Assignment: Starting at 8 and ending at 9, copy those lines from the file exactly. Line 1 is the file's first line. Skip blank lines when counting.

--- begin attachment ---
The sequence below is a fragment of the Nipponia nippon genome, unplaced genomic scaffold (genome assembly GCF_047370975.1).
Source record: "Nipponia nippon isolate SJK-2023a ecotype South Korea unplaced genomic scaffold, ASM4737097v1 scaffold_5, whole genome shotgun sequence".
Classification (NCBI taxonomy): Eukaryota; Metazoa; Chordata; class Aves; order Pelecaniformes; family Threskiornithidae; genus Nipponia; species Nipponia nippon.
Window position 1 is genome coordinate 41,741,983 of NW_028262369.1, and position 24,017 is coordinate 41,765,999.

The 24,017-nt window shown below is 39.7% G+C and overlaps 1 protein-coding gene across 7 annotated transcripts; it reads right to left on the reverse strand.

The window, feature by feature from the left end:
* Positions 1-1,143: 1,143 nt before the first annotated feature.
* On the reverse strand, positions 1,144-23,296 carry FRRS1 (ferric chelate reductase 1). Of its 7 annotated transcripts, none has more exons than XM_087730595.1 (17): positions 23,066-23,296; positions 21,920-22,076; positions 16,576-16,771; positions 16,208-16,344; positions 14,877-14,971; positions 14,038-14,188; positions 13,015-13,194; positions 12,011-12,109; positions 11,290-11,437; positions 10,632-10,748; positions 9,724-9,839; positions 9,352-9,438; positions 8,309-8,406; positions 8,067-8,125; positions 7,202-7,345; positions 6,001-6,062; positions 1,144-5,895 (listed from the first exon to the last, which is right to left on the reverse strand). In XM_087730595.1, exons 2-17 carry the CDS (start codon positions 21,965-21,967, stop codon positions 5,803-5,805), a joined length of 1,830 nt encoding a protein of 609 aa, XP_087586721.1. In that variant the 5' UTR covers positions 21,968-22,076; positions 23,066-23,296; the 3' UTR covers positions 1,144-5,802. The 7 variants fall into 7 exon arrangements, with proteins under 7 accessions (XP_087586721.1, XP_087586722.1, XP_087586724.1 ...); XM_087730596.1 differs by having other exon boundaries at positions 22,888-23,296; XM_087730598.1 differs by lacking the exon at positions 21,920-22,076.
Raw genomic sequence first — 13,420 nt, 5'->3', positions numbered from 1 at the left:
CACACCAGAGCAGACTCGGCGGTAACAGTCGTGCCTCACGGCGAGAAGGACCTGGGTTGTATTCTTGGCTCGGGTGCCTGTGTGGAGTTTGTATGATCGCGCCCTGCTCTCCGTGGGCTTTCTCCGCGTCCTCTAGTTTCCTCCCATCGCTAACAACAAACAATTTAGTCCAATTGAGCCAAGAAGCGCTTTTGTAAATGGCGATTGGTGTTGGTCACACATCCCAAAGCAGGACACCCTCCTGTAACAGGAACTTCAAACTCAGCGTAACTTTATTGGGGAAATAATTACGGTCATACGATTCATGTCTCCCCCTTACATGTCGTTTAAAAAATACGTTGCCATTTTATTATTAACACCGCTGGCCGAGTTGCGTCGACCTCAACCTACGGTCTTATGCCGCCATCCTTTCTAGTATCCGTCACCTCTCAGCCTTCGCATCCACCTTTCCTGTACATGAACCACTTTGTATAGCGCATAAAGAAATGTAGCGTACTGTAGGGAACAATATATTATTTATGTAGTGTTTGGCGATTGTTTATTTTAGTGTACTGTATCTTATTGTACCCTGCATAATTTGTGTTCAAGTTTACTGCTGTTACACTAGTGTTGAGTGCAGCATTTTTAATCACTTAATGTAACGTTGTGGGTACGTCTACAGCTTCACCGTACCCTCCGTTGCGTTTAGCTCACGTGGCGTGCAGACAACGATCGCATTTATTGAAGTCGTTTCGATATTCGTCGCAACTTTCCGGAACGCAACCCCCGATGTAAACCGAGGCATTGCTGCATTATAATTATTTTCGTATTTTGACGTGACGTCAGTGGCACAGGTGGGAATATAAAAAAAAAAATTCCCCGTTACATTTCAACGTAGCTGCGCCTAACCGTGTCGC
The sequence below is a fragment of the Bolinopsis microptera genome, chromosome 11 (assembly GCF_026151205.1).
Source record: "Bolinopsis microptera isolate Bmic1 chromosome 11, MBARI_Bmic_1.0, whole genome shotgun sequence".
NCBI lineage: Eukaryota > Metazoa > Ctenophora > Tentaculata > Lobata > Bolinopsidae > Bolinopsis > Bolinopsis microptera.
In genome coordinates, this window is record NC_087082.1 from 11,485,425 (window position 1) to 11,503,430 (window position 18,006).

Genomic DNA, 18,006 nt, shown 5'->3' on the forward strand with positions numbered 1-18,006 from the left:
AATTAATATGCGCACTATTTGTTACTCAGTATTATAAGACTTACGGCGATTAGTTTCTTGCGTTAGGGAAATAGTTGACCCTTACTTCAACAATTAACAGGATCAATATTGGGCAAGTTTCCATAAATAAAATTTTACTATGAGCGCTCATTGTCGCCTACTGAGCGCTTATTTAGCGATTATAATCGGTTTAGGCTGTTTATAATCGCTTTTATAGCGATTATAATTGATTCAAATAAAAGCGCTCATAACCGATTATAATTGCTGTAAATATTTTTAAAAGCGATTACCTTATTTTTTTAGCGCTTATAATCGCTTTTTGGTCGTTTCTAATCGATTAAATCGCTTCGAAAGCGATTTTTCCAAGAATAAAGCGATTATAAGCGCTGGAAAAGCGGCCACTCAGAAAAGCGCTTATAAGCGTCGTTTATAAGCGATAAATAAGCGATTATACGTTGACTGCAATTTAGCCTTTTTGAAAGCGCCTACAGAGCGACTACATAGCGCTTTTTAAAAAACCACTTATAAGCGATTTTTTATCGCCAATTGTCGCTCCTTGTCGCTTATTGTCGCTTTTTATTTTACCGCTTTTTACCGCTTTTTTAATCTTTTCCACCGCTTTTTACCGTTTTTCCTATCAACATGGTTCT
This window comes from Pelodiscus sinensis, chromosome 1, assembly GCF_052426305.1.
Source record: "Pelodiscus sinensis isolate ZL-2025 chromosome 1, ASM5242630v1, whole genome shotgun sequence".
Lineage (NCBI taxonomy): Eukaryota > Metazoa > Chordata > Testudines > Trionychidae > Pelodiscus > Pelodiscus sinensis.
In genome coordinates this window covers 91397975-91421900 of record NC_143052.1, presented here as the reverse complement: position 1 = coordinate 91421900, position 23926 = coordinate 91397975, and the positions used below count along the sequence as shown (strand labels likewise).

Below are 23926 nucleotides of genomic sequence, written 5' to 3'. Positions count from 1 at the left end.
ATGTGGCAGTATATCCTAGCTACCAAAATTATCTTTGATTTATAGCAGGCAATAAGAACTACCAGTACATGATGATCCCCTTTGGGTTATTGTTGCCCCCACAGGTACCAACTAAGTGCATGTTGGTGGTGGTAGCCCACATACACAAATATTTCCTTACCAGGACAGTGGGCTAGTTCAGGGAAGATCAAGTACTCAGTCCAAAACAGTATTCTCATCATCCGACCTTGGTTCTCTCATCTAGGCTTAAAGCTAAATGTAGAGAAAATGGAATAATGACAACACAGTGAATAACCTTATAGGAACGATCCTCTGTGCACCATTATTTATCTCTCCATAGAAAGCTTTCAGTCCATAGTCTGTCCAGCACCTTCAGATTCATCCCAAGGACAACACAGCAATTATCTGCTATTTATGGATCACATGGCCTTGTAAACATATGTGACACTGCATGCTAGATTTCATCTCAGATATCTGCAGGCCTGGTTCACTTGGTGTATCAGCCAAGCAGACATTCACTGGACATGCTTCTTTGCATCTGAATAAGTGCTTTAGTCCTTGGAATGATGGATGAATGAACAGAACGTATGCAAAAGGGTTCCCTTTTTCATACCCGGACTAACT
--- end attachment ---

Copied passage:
* On the reverse strand, positions 1,144-23,296 carry FRRS1 (ferric chelate reductase 1). Of its 7 annotated transcripts, none has more exons than XM_087730595.1 (17): positions 23,066-23,296; positions 21,920-22,076; positions 16,576-16,771; positions 16,208-16,344; positions 14,877-14,971; positions 14,038-14,188; positions 13,015-13,194; positions 12,011-12,109; positions 11,290-11,437; positions 10,632-10,748; positions 9,724-9,839; positions 9,352-9,438; positions 8,309-8,406; positions 8,067-8,125; positions 7,202-7,345; positions 6,001-6,062; positions 1,144-5,895 (listed from the first exon to the last, which is right to left on the reverse strand). In XM_087730595.1, exons 2-17 carry the CDS (start codon positions 21,965-21,967, stop codon positions 5,803-5,805), a joined length of 1,830 nt encoding a protein of 609 aa, XP_087586721.1. In that variant the 5' UTR covers positions 21,968-22,076; positions 23,066-23,296; the 3' UTR covers positions 1,144-5,802. The 7 variants fall into 7 exon arrangements, with proteins under 7 accessions (XP_087586721.1, XP_087586722.1, XP_087586724.1 ...); XM_087730596.1 differs by having other exon boundaries at positions 22,888-23,296; XM_087730598.1 differs by lacking the exon at positions 21,920-22,076.
Raw genomic sequence first — 13,420 nt, 5'->3', positions numbered from 1 at the left: